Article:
A new study has discovered that Great Britain’s city centers differ significantly in their green attributes—like vegetation, tree cover, and parks—with possible impacts on social equity, biodiversity, and human health.
Researchers used a new greenness metric to rank the UK’s 68 urban centers with a population of over 100,000, with the top five being Exeter, Islington, Bristol, Bournemouth, and Cambridge, and the bottom five being Glasgow, Middlesbrough, Sheffield, Liverpool, and Leeds. Image Credit: Anne-Lise Paris (www.in-graphidi.com), PLOS, CC-BY 4.0 (https://creativecommons.org/licenses/by/4.0/).
Dr. Jake Robinson of Flinders University and collaborators at the University of Sheffield, UK, present such outcomes in the open-access journal PLOS ONE on November 23rd, 2022.
In urban ecosystems, vegetation cover, trees, and public greenspaces, such as parks and sports fields, add to biodiversity and human health. While several studies performed earlier have quantified such so-called “greenness” in wider suburban areas, none have made it a point to particularly concentrate on city centers.
Here people of different backgrounds spend a lot of time on activities like recreation, work, and shopping.
Since several people’s lives might be impacted by the greenness of city centers, Robinson and collaborators examined green metrics of urban centers for almost 68 municipalities in Great Britain having populations of a minimum of 100,000.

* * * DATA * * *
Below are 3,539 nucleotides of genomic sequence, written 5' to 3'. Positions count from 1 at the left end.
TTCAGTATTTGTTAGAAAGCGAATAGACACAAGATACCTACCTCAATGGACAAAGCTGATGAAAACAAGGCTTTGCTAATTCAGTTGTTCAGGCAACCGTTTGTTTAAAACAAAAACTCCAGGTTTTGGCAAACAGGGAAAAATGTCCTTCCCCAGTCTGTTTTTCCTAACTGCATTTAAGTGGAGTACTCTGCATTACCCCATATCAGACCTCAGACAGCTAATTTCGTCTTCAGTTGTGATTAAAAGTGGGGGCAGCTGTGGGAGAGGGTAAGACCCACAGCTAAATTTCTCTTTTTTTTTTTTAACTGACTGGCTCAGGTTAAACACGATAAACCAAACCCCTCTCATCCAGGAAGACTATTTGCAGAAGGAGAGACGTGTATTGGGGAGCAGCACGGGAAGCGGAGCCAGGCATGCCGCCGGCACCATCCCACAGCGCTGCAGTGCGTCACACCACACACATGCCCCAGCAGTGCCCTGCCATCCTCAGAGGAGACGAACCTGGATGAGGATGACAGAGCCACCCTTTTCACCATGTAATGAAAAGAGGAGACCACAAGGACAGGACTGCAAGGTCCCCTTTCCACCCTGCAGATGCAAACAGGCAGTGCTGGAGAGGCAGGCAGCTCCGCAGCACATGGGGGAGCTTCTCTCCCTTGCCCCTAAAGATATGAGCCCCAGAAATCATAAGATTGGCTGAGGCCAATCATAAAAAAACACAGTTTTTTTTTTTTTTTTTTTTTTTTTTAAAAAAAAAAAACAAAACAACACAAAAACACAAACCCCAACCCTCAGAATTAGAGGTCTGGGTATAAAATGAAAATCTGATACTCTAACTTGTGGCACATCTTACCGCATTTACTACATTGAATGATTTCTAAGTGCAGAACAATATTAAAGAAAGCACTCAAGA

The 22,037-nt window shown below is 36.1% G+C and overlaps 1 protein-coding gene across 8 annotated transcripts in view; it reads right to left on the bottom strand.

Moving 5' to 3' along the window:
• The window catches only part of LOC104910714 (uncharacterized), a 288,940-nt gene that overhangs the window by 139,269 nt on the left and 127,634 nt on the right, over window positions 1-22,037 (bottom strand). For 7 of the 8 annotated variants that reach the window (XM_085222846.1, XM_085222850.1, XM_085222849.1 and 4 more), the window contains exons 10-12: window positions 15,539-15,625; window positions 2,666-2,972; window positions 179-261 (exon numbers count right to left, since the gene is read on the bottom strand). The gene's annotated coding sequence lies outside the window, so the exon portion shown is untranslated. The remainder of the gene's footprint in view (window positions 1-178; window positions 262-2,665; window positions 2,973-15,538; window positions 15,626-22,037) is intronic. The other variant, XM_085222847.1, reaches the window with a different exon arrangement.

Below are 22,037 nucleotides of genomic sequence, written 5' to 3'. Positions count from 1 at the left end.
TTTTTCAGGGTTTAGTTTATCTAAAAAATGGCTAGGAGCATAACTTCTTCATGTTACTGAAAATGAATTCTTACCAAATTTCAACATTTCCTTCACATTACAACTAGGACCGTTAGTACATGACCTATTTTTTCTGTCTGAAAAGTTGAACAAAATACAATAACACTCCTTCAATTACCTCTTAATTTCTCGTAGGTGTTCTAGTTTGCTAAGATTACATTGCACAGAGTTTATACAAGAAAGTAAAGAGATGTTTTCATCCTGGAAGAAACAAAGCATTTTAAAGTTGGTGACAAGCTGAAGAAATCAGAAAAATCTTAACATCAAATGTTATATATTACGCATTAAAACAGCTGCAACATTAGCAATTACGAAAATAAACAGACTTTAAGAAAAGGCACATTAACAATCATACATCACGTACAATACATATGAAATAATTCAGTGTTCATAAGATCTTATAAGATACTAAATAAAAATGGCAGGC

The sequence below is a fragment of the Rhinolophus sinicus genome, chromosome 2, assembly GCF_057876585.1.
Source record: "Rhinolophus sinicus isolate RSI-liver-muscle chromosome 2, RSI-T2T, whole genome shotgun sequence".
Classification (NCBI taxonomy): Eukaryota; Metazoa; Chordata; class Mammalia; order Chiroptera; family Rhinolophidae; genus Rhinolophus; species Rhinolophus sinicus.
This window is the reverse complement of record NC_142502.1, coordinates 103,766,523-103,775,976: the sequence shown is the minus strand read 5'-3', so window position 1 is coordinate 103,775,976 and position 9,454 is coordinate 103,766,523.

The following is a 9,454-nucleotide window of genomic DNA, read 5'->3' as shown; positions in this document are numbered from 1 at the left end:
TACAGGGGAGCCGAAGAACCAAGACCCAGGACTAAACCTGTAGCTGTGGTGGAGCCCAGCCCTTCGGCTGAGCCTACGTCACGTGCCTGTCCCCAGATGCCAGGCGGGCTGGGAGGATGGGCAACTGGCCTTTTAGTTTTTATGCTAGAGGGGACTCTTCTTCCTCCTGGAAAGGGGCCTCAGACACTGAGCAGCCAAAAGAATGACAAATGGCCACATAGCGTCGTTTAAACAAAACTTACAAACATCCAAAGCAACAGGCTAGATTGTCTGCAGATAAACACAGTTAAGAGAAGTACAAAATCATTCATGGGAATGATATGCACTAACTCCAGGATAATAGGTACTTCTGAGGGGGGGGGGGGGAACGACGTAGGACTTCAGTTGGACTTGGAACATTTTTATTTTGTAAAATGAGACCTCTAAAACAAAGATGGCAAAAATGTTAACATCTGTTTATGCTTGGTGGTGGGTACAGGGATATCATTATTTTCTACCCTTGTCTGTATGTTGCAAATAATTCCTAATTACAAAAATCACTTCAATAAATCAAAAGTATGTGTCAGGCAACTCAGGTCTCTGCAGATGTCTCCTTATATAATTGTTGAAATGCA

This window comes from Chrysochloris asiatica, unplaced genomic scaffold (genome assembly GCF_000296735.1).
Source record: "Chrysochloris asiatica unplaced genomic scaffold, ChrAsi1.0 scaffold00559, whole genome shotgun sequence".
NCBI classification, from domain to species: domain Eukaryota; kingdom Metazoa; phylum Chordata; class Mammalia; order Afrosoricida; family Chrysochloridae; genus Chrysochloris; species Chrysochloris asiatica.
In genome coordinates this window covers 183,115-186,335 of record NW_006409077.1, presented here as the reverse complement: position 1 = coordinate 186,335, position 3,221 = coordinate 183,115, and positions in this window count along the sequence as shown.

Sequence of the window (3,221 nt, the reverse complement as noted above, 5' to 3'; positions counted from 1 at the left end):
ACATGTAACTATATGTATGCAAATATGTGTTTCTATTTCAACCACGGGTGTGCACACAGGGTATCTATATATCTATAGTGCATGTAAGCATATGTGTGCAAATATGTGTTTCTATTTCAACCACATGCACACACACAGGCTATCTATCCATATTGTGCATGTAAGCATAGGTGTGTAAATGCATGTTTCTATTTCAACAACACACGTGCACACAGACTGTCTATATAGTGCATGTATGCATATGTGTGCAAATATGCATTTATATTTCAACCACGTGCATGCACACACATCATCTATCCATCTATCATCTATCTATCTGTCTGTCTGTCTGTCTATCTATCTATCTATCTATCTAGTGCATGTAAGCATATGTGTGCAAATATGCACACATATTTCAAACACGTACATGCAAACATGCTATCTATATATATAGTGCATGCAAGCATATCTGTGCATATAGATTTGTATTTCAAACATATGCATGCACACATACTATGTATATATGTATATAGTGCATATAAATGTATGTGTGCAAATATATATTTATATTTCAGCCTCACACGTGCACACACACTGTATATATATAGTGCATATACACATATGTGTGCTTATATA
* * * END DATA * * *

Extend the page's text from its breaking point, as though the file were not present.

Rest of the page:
Their examination integrated three metrics of greenness: the presence of greenspaces, tree cover, and the normalized difference vegetation index (NDVI). This utilizes satellite observations of absorption and light reflection to quantify vegetation cover in a provided area.
Integrating all three metrics into a single greenness score, the scientists discovered that the urban center of Exeter ranks the highest, followed by Islington, Bournemouth, Bristol, and Cambridge. Glasgow’s urban center is the least green, with Middlesbrough, Sheffield, Liverpool, and Leeds also in the lower five.
The authors observe that the top five urban centers are all situated in the south of England, while the bottom five urban centers connect to ex-industrial regions in the north of Great Britain.
The additional analysis exposed a statistical link between a lower greenness score and greater levels of deprivation, as quantified per crime risk, economics, health, education, and other linked metrics. Besides, areas with bigger populations consisted of lower tree coverage and lower NDVI scores but did not consist of fewer green spaces.
Such findings underline disparities in the greenness of city centers throughout Great Britain. Additional research could integrate alternative metrics of greenness or employ a similar analysis to city centers outside of Great Britain.
This work could help inform efforts by local authorities and urban planners to boost the greenness of city centers in an equitable manner.
Dr. Jake Robinson, Flinders University
Robinson, J. M., et al. (2022) Urban center green metrics in Great Britain: A geospatial and socioecological study. PLOS One. doi.org/10.1371/journal.pone.0276962